Celery-Centric Recipes

Classic Chicken and Celery Salad A refreshing salad for sandwiches or a light lunch.


  • 2 cups cooked chicken, chopped
  • 1 cup celery, sliced
  • 1/2 cup mayonnaise
  • 1 tablespoon lemon juice
  • Salt and pepper to taste
  • 1/4 cup chopped parsley


  1. Combine chicken, celery, and parsley in a large bowl.
  2. Mix mayonnaise and lemon juice in a separate bowl.
  3. Pour the dressing over the chicken mixture and toss well.
  4. Season with salt and pepper.

Celery and Blue Cheese Soup A creamy soup with a hint of blue cheese.


  • 1 cup celery, chopped
  • 1 onion, finely chopped
  • 4 cups chicken broth
  • 1/2 cup blue cheese, crumbled
  • 1 cup cream
  • Salt and pepper to taste


  1. Sauté the onion until translucent.
  2. Add the celery and cook for 5 minutes.
  3. Add the chicken broth and bring to a boil.
  4. Reduce heat and simmer until celery is tender.
  5. Blend the soup until smooth and stir in the blue cheese.
  6. Add cream and heat through.
  7. Season with salt and pepper.
Recipe Key Ingredients Cooking Time
Lovage and Potato Soup Potatoes, lovage, onion, broth 30 mins
Lovage Pesto Lovage, walnuts, Parmesan 15 mins
Chicken and Celery Salad Chicken, celery, mayonnaise 20 mins
Celery and Blue Cheese Soup Celery, blue cheese, broth 30 mins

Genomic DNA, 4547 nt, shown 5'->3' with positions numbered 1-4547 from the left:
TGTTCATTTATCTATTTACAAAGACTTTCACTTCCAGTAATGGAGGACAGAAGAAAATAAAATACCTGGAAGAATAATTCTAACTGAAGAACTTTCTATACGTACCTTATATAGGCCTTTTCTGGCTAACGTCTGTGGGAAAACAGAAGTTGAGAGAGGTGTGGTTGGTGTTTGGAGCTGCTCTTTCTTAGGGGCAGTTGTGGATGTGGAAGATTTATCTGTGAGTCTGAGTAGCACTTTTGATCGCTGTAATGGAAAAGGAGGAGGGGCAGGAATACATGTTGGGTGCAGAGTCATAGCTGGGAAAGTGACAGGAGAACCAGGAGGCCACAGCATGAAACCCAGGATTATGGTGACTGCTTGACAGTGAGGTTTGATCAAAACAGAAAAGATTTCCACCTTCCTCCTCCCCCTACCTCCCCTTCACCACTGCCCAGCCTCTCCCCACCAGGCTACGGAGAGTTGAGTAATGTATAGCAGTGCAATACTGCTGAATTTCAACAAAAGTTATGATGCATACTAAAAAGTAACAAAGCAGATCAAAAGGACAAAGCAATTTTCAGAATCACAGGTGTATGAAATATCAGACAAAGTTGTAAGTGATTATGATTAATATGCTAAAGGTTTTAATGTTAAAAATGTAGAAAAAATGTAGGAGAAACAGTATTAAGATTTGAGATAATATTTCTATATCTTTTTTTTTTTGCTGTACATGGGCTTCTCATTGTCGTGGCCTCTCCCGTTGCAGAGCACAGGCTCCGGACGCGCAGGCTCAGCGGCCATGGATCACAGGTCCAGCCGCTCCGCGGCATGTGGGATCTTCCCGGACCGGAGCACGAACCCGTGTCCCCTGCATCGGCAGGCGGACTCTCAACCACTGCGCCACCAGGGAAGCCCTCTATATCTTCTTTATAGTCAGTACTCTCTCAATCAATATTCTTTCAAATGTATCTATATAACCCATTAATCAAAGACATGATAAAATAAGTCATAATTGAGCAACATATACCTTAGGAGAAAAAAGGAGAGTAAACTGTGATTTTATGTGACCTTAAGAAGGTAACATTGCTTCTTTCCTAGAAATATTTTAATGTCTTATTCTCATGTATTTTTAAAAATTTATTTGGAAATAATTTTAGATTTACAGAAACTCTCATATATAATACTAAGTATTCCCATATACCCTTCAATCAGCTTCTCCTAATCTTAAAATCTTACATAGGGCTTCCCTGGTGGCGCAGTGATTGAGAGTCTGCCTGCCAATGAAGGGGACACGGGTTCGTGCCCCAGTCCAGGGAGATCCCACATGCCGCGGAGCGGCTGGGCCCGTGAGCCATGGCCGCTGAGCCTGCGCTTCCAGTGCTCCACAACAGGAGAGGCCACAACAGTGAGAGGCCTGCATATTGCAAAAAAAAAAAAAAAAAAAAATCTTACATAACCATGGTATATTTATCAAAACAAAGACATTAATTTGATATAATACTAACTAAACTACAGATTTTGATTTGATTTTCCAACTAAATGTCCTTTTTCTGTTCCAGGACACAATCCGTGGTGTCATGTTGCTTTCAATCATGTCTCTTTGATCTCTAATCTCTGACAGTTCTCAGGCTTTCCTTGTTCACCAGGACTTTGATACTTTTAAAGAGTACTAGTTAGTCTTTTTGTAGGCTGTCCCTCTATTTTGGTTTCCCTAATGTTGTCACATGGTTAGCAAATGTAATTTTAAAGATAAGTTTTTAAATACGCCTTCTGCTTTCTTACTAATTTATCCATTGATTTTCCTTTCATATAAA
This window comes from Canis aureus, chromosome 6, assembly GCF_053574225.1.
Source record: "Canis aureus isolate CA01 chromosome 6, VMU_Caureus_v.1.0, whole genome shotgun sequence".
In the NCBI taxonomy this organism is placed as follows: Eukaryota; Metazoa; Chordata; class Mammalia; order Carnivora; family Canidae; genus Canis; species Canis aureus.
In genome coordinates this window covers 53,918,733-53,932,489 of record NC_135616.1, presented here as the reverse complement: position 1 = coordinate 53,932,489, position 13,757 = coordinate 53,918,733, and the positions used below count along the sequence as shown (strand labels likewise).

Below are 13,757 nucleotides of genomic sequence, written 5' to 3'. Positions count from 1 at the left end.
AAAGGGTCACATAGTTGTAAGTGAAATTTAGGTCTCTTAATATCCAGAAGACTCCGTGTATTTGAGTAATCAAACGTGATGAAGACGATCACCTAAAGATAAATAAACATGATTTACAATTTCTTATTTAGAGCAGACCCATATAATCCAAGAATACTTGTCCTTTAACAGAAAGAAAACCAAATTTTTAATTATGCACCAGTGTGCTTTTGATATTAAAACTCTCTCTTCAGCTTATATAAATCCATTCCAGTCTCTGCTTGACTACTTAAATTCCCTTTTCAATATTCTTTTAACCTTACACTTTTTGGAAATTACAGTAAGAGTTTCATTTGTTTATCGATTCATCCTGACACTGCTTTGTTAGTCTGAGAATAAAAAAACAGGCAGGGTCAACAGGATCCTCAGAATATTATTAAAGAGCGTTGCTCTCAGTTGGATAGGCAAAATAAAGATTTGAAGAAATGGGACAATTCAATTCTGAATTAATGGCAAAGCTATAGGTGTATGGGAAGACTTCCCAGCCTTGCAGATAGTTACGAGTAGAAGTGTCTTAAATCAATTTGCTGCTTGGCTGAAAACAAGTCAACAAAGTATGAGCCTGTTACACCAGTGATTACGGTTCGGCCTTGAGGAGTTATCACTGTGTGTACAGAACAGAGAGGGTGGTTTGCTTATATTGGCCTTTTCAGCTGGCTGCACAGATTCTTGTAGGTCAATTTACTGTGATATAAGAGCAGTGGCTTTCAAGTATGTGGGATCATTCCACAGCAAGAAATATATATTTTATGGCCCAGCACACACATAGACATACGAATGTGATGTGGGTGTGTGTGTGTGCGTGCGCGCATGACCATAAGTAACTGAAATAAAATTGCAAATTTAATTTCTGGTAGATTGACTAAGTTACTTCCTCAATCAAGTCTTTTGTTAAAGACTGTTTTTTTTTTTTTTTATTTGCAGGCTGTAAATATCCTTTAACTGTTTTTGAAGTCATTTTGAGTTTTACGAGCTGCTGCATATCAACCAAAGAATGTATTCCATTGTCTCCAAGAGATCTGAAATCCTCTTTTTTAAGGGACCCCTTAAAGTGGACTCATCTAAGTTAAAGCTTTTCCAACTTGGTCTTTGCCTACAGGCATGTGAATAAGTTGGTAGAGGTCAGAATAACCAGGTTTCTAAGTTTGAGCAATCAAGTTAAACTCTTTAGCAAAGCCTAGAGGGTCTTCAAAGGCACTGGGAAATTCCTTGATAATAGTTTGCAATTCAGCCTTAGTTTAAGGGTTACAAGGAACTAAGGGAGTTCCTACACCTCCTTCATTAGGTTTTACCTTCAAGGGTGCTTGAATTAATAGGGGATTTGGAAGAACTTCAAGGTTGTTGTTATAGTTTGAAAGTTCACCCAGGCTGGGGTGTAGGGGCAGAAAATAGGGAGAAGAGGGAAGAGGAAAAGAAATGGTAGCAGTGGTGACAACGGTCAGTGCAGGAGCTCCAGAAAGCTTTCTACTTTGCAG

Final Thoughts

Incorporating Lovage and Celery in Your Cooking

Adding lovage and celery to your dishes can boost flavor and nutrition. Lovage’s bold taste is perfect for soups and stews, while celery’s crisp texture works well in salads and stir-fries. For more ideas, check out our articles on cooking with lovage and cooking with celery.

Experimenting with Different Flavors

Trying new flavors can lead to delicious discoveries. Swap lovage for celery in recipes to see how it changes the taste. For example, lovage can add a deeper flavor to soups and stews.

Feature Lovage Celery
Flavor Robust, peppery Mild, slightly sweet
Texture Tender leaves, firm stems Crisp
Usage Soups, stews, salads Stocks, stir-fries, raw snacks

For more on substituting lovage for celery, visit our article on substituting lovage for celery. Enjoy experimenting with these ingredients and discovering new ways to enhance your meals.

For more veggie comparisons, check out beetroot Vs. red beet or green beans Vs. string beans.